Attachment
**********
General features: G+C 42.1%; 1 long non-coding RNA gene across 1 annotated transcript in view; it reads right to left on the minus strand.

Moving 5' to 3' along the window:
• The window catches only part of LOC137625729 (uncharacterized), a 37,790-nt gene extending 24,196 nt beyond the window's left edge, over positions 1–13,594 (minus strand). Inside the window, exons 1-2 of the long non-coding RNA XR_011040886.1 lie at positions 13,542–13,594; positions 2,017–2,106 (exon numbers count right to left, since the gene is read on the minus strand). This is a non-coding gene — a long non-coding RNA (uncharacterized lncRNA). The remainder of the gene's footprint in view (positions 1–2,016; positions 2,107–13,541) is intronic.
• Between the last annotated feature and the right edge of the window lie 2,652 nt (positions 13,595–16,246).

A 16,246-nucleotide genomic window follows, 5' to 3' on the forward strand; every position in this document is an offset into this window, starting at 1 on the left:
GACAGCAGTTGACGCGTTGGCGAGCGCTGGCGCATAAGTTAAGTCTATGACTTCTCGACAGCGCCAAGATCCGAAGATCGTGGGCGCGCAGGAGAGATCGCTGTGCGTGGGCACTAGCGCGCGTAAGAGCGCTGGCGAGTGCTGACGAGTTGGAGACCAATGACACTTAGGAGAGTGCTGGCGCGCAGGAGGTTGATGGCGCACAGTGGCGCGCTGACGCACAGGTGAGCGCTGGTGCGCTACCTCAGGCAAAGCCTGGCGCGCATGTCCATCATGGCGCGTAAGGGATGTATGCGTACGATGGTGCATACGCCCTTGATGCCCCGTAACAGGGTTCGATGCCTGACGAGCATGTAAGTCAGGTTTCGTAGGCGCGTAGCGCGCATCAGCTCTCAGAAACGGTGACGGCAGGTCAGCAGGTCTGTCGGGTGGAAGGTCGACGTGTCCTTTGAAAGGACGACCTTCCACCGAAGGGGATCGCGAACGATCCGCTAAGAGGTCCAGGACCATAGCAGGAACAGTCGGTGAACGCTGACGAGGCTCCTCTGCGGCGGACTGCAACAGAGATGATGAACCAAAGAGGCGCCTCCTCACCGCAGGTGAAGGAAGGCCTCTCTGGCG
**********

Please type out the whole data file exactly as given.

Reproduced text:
General features: G+C 42.1%; 1 long non-coding RNA gene across 1 annotated transcript in view; it reads right to left on the minus strand.

Moving 5' to 3' along the window:
• The window catches only part of LOC137625729 (uncharacterized), a 37,790-nt gene extending 24,196 nt beyond the window's left edge, over positions 1–13,594 (minus strand). Inside the window, exons 1-2 of the long non-coding RNA XR_011040886.1 lie at positions 13,542–13,594; positions 2,017–2,106 (exon numbers count right to left, since the gene is read on the minus strand). This is a non-coding gene — a long non-coding RNA (uncharacterized lncRNA). The remainder of the gene's footprint in view (positions 1–2,016; positions 2,107–13,541) is intronic.
• Between the last annotated feature and the right edge of the window lie 2,652 nt (positions 13,595–16,246).

A 16,246-nucleotide genomic window follows, 5' to 3' on the forward strand; every position in this document is an offset into this window, starting at 1 on the left:
GACAGCAGTTGACGCGTTGGCGAGCGCTGGCGCATAAGTTAAGTCTATGACTTCTCGACAGCGCCAAGATCCGAAGATCGTGGGCGCGCAGGAGAGATCGCTGTGCGTGGGCACTAGCGCGCGTAAGAGCGCTGGCGAGTGCTGACGAGTTGGAGACCAATGACACTTAGGAGAGTGCTGGCGCGCAGGAGGTTGATGGCGCACAGTGGCGCGCTGACGCACAGGTGAGCGCTGGTGCGCTACCTCAGGCAAAGCCTGGCGCGCATGTCCATCATGGCGCGTAAGGGATGTATGCGTACGATGGTGCATACGCCCTTGATGCCCCGTAACAGGGTTCGATGCCTGACGAGCATGTAAGTCAGGTTTCGTAGGCGCGTAGCGCGCATCAGCTCTCAGAAACGGTGACGGCAGGTCAGCAGGTCTGTCGGGTGGAAGGTCGACGTGTCCTTTGAAAGGACGACCTTCCACCGAAGGGGATCGCGAACGATCCGCTAAGAGGTCCAGGACCATAGCAGGAACAGTCGGTGAACGCTGACGAGGCTCCTCTGCGGCGGACTGCAACAGAGATGATGAACCAAAGAGGCGCCTCCTCACCGCAGGTGAAGGAAGGCCTCTCTGGCG